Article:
Everyone’s had an older gentleman in their life, at some point or another, sporting a remarkable crop of whiskers in each nostril. These elders seem ignorant, or possibly just accepting, of their nasal manes, which is kinda dumbfounding: Why would someone ignore the unsightly, easy-to-remove bushes growing from the literal center of their face?
“Most of them are clueless,” says Melanie Mari, owner and trained manscaper at Bare Skin Studio. “Generally, once they’re made aware, they do something about it.” Mari adds that she’s been told several times that men become somewhat blind to their looks — including their stringy nose hairs — as they grow older. It’s a conclusion that’s easy enough to find repeated in various research: Men are simply oblivious to their appearance, unlike women, who have a deep understanding of their every flaw. (One thing’s for sure — Society is much kinder to hairy men than women.)
But considering the number of men actively maintaining elaborate grooming regimens these days, I can’t help thinking this stereotype is getting somewhat out of date. There must, surely, be more to this nose hair dilemma than simply, “men don’t give a fuck about their bodies.” It’s true that some studies suggest men are slightly less affected by the consequences that come with having a negative body image, but the fact of the matter is, more than 90 percent of men struggle in some way with negative thoughts toward their own bodies. You would have to assume that this includes older men, who would no doubt notice (and probably feel bad about) the unattractive hairs sprouting from their nostrils.
Unfortunately, while men can suffer from body dissatisfaction in many of the same ways that women can, research also shows that they tend to seek treatment, counseling or positive solutions less frequently, due to the shame and embarrassment they feel about it. As with healthcare, it’s not so much men not caring about their flaws, then, as being made to feel it’s unacceptable to ask for help in fixing them.
As for why men aren’t whacking their nose-weeds specifically, psychologist Tamara McClintock Greenberg, author of 21st Century Ageing, theorizes that it may have something to do with age-induced despair. “Getting older requires us to manage many hits to our self-esteem,” Greenberg explains, adding that grooming becomes more and more difficult with age. “We’ll never look as good as we did when we were 25, but that’s the image most of us compare ourselves to. Obviously, it’s an unfair standard, but our culture values youth.”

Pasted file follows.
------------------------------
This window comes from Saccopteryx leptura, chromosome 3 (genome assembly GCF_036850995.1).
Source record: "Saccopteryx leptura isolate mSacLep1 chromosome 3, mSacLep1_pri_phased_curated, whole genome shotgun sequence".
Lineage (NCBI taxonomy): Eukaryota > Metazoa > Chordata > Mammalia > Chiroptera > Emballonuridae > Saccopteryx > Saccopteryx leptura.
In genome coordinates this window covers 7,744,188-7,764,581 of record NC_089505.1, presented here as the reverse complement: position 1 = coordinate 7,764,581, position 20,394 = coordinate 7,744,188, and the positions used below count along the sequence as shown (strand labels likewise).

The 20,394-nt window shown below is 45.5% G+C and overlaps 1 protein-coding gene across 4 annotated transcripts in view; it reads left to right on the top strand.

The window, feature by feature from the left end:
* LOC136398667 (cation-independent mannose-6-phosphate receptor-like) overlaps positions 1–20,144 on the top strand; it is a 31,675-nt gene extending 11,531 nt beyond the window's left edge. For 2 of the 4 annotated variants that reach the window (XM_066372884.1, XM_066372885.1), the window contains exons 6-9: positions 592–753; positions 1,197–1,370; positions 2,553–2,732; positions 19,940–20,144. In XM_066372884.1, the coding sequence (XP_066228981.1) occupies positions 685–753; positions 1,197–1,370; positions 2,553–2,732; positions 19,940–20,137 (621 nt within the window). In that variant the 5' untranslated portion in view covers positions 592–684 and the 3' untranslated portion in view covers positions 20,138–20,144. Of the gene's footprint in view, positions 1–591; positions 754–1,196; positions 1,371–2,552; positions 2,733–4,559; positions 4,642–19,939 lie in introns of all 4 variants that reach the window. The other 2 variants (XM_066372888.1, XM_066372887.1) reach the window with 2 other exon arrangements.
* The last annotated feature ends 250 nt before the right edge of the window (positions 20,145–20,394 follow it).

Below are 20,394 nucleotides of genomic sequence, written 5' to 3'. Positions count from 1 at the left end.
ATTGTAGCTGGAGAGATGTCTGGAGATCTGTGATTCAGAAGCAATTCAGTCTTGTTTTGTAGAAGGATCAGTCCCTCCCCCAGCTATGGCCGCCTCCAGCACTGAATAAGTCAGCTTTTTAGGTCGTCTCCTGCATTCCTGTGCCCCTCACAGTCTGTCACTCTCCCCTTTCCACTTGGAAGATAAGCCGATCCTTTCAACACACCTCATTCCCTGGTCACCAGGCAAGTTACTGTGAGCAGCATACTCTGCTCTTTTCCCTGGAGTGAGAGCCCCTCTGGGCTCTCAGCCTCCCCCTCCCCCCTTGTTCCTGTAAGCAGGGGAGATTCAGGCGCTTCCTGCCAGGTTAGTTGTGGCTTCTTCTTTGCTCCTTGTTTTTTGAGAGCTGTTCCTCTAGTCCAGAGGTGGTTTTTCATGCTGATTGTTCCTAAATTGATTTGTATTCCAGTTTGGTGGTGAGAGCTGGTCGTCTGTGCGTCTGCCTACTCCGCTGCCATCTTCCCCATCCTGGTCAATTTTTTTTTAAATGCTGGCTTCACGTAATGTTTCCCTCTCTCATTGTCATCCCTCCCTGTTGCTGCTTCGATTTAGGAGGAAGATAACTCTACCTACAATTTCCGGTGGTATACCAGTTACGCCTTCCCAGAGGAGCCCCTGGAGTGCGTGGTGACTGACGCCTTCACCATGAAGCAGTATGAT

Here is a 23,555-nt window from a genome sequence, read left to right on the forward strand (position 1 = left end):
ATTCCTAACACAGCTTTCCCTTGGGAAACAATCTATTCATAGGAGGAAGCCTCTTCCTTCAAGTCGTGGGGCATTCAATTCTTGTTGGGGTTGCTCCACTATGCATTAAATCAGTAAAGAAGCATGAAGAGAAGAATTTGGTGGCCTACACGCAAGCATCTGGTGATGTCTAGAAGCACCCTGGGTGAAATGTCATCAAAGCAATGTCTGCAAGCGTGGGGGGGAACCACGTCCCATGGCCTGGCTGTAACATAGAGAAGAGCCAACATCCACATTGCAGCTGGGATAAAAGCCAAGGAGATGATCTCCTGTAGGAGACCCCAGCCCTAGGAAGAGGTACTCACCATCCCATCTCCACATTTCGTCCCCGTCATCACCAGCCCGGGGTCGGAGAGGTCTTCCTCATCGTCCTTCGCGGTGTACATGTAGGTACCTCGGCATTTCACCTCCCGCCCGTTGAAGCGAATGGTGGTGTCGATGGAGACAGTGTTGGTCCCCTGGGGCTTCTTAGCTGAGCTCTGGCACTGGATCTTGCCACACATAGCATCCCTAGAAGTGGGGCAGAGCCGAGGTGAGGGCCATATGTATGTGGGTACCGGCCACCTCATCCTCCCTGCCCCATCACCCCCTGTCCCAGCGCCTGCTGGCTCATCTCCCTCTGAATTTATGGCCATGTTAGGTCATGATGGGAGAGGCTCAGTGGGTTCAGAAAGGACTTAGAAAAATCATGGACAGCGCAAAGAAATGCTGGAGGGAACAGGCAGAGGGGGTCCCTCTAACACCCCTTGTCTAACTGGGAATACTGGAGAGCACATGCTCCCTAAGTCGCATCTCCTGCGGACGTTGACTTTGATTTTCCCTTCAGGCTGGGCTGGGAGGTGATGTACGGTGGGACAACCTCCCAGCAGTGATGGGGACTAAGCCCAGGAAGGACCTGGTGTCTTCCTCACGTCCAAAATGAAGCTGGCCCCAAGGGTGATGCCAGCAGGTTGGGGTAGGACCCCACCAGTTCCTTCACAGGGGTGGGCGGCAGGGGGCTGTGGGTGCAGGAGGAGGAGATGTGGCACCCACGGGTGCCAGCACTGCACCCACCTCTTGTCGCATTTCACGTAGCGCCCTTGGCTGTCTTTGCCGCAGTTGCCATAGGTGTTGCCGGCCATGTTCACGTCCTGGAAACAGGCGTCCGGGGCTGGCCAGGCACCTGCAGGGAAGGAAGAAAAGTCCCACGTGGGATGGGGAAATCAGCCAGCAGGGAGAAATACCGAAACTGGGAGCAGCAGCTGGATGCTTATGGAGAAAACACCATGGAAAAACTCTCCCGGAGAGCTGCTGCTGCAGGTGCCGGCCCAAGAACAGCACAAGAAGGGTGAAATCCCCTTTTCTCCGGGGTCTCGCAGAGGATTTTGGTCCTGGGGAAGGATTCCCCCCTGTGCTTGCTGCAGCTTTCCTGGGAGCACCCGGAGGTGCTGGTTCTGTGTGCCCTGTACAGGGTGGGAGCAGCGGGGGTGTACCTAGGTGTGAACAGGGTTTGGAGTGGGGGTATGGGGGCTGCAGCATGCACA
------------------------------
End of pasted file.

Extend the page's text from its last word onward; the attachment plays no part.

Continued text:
It’s a standard that gets more unrealistic the older you become, and one that can be extremely difficult for some people to handle. “I don’t think people generally care less about their appearance as they get older, but depending on their idea of attractiveness, someone could ‘give up’ because they don’t feel that they meet their internal ideal of what attractive is,” Greenberg says. “There are some people who just feel like, ‘Well, why should I try? I’m just gonna die anyway.’”
For these wild-snouted geezers, allowing their nose hairs to run rampant may be one of the many ways they express this particular form of despair. It’s a cry for help — a message that you feel like so far past your prime that your appearance isn’t even worth your time to maintain anymore.
So if you care about that old guy — and his quivering proboscis wool — maybe gently tell him how good he still looks… and hey, if you trimmed those nose hairs, you’d take 10 years off, easy. It’s also worth reminding them that a shower and a shave (nose hair trimming, included) really can make you feel better about yourself.
Finally, if you have any doubts about looking as good as you once did, consider the fact that silver foxes are a very real thing — just sayin’.